Tuesday, September 25, 2012

skinny white girls

Yesterday, one of our quieter and more well-behaved students barely escaped suspension. Her crime? She was found heavily under the influence of drugs. Her reason for taking that pill? She was told it would make her fairer and skinnier.

We were surprised because while she's no string-bean Snow White, she wasn't that dark, nor fat, nor unattractive. She was tearfully remorseful and she swore it was her first time and that she would never repeat it again. We believed her because she is a very well-behaved girl- quiet and attentive in class, assignments done well and submitted in time, 90% attendance in class. We received apologies from the student herself, as well as her parents, and the warden at her hostel who expressed shock because this incident was so unbecoming of her.

We pored over her Student Profile page again and again and the talk around me centred on Colonial hangovers and the naivety of our young girls.

I don't need to recount how this obsession to be fair and skinny most probably might be brought about by the images of Korean celebrities that we are now inundated with, and their clear, fair skin and their skinniness. While the Western world celebrates tanned, golden skin, we identify more with Orientals, and being fair of skin is still regarded as an indicator of beauty.

And for celebrities, looking good is their profession and they work with dieticians, personal fitness instructors, make-up artists and even cosmetic surgeons to look that good. Its well nigh impossible for the average girl to look like them. And yet, we try.

There's this pill I've heard about which is used to treat ovarian problems or something and the required dosage is one a day. And these young girls take upto 10 pills a day because it makes their skin whiter and paler and makes them lose weight. A short-cut method to looking like the celebrities they adore, I suppose, but at what cost?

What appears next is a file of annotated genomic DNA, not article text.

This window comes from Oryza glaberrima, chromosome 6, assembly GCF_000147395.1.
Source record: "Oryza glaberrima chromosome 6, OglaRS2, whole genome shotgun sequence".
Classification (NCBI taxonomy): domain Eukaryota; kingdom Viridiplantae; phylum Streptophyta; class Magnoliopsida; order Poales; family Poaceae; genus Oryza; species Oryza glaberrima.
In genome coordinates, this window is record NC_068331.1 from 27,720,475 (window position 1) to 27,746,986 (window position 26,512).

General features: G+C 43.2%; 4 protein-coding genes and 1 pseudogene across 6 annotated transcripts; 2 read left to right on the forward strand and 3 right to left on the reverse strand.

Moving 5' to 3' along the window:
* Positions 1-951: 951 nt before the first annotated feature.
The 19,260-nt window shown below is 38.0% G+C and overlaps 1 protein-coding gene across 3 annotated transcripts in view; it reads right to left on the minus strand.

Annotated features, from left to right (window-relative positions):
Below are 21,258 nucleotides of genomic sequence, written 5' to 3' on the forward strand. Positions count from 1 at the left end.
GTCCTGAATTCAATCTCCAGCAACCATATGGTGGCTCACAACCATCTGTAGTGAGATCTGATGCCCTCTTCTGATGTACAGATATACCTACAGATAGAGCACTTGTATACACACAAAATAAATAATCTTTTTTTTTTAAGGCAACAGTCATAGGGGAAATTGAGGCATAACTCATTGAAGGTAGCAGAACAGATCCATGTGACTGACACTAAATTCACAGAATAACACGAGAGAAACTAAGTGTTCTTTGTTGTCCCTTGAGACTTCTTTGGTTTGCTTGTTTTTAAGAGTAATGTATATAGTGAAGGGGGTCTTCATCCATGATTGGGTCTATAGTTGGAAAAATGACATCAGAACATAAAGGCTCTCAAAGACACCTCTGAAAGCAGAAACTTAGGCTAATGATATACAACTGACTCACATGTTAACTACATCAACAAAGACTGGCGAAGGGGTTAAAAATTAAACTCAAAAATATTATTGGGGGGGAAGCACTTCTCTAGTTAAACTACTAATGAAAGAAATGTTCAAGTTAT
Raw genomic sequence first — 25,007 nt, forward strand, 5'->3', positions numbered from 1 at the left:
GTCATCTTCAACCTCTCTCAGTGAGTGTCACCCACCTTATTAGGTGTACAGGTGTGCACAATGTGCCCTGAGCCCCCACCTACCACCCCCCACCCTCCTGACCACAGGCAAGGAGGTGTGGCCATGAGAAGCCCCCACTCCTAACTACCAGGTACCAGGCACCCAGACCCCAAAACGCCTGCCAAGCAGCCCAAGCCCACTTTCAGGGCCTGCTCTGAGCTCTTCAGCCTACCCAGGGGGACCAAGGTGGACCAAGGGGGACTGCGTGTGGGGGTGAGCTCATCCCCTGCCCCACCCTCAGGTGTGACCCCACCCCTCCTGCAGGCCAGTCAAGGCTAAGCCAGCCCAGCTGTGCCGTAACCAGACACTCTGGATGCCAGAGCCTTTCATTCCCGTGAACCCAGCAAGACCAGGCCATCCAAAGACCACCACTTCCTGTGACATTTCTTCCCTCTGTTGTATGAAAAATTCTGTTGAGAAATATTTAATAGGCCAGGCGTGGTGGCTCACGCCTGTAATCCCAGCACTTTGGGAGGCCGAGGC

That student might never take those pills again but will she stop undervaluing herself because she is not as fair, nor as skinny as the girls she sees on TV?

I'm not exempt and neither are so many of the girls I know. The fat girls want to be thin, the thin girls want curves, the dark girl wants fair skin, the fair skinned girl wants wrinkle free skin, the straight haired girl wants curls, the girl with curls wants straight hair.
Ka ziahzawm peih tawhlo.

Saturday, September 1, 2012


Call it self-fulfilling prophecy if you will. Ever since 2002, I have expected September to be a month for losses and general blahness, and it always delivers. This is the time when I get too weak to fight and I lay down my arms and I give in. A time when I willingly give myself over into the darkness and I hibernate.

This is when I use minimal make-up, when I let myself go, physically; that time of the year that I favour grays and blacks and drab colours; when my hair becomes limp even when its clean.

Looking back at my blog entries, September 2010 I wailed about loss and regret and loneliness. August 2011, my last entry said I was content, yet uninspired, and the first entry in October still said I was content, though questioning the nature of happiness. There were no entries for September. In September I had nothing worth speaking about, I guess.

September is a time of transition, and being someone who finds transitions hard, I guess its natural that this month foreshadows a period of gloom for me. This is the time that the sunshine takes on a different cast. This is when the wind starts to creep inside your bones, silently, sinuously. This is when you realise that the year is halfway done, and you find yourself disappointed by what you have not achieved, again. This is the menopausal time of the year.

I look forward to October. October with its mellow sunshine, when leaves start to turn yellow and the nights are lovely. October is, for me, the old and the new coming together. A time for reconciliations, new alliances, a tentative hello from winter, a lingering caress from summer. And September is the in-between in a way that I can't quite explain.

I suppose September is the woman fighting time, age and the loss of youth. And October is the older woman emerging from that fight, triumphant in the knowledge that there is still some life left in her old bones.

Thusly, I hibernate.
See you in October, love.